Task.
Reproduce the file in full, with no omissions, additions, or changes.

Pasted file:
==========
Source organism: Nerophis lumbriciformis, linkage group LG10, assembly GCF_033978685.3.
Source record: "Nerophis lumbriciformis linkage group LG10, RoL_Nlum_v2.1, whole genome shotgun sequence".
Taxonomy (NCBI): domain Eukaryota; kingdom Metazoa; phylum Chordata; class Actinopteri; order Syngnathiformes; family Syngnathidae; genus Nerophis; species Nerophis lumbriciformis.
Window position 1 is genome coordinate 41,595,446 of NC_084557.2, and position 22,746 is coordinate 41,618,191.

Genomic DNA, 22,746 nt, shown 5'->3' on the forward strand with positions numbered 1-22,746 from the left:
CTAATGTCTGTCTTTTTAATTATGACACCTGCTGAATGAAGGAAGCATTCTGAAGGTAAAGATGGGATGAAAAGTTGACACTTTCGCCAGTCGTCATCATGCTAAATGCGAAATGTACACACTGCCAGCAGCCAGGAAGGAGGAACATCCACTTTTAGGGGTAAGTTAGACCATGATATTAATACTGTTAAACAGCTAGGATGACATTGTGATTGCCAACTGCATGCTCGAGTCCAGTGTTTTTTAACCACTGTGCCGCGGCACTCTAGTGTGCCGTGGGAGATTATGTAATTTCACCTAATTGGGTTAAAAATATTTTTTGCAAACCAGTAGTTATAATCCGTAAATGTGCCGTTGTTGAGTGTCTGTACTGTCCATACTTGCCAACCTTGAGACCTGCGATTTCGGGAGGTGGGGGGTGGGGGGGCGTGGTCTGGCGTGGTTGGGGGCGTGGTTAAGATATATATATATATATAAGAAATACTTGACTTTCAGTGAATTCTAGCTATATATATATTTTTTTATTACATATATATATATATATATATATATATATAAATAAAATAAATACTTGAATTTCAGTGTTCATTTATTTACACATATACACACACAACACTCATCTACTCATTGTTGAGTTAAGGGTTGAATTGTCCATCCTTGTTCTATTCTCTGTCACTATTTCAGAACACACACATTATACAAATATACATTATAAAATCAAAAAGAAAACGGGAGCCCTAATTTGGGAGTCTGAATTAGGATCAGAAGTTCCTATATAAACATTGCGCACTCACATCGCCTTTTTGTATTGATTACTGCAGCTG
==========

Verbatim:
Source organism: Nerophis lumbriciformis, linkage group LG10, assembly GCF_033978685.3.
Source record: "Nerophis lumbriciformis linkage group LG10, RoL_Nlum_v2.1, whole genome shotgun sequence".
Taxonomy (NCBI): domain Eukaryota; kingdom Metazoa; phylum Chordata; class Actinopteri; order Syngnathiformes; family Syngnathidae; genus Nerophis; species Nerophis lumbriciformis.
Window position 1 is genome coordinate 41,595,446 of NC_084557.2, and position 22,746 is coordinate 41,618,191.

Genomic DNA, 22,746 nt, shown 5'->3' on the forward strand with positions numbered 1-22,746 from the left:
CTAATGTCTGTCTTTTTAATTATGACACCTGCTGAATGAAGGAAGCATTCTGAAGGTAAAGATGGGATGAAAAGTTGACACTTTCGCCAGTCGTCATCATGCTAAATGCGAAATGTACACACTGCCAGCAGCCAGGAAGGAGGAACATCCACTTTTAGGGGTAAGTTAGACCATGATATTAATACTGTTAAACAGCTAGGATGACATTGTGATTGCCAACTGCATGCTCGAGTCCAGTGTTTTTTAACCACTGTGCCGCGGCACTCTAGTGTGCCGTGGGAGATTATGTAATTTCACCTAATTGGGTTAAAAATATTTTTTGCAAACCAGTAGTTATAATCCGTAAATGTGCCGTTGTTGAGTGTCTGTACTGTCCATACTTGCCAACCTTGAGACCTGCGATTTCGGGAGGTGGGGGGTGGGGGGGCGTGGTCTGGCGTGGTTGGGGGCGTGGTTAAGATATATATATATATATAAGAAATACTTGACTTTCAGTGAATTCTAGCTATATATATATTTTTTTATTACATATATATATATATATATATATATATATAAATAAAATAAATACTTGAATTTCAGTGTTCATTTATTTACACATATACACACACAACACTCATCTACTCATTGTTGAGTTAAGGGTTGAATTGTCCATCCTTGTTCTATTCTCTGTCACTATTTCAGAACACACACATTATACAAATATACATTATAAAATCAAAAAGAAAACGGGAGCCCTAATTTGGGAGTCTGAATTAGGATCAGAAGTTCCTATATAAACATTGCGCACTCACATCGCCTTTTTGTATTGATTACTGCAGCTG